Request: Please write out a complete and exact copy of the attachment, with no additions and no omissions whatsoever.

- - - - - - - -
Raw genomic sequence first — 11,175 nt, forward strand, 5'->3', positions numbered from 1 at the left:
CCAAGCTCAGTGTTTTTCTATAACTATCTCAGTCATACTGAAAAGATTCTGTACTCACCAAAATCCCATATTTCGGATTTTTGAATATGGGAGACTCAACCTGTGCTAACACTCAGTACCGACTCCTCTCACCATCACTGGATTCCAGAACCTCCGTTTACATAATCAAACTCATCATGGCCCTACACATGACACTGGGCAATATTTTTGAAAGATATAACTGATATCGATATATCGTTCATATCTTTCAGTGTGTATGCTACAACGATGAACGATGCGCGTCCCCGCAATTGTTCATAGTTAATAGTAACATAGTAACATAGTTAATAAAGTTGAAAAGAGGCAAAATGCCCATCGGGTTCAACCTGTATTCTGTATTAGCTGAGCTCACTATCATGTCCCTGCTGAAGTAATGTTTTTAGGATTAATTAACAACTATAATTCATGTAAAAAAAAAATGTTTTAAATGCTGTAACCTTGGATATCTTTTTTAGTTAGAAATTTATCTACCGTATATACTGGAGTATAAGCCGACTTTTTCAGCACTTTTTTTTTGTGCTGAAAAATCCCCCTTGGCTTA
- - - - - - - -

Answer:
Raw genomic sequence first — 11,175 nt, forward strand, 5'->3', positions numbered from 1 at the left:
CCAAGCTCAGTGTTTTTCTATAACTATCTCAGTCATACTGAAAAGATTCTGTACTCACCAAAATCCCATATTTCGGATTTTTGAATATGGGAGACTCAACCTGTGCTAACACTCAGTACCGACTCCTCTCACCATCACTGGATTCCAGAACCTCCGTTTACATAATCAAACTCATCATGGCCCTACACATGACACTGGGCAATATTTTTGAAAGATATAACTGATATCGATATATCGTTCATATCTTTCAGTGTGTATGCTACAACGATGAACGATGCGCGTCCCCGCAATTGTTCATAGTTAATAGTAACATAGTAACATAGTTAATAAAGTTGAAAAGAGGCAAAATGCCCATCGGGTTCAACCTGTATTCTGTATTAGCTGAGCTCACTATCATGTCCCTGCTGAAGTAATGTTTTTAGGATTAATTAACAACTATAATTCATGTAAAAAAAAAATGTTTTAAATGCTGTAACCTTGGATATCTTTTTTAGTTAGAAATTTATCTACCGTATATACTGGAGTATAAGCCGACTTTTTCAGCACTTTTTTTTTGTGCTGAAAAATCCCCCTTGGCTTA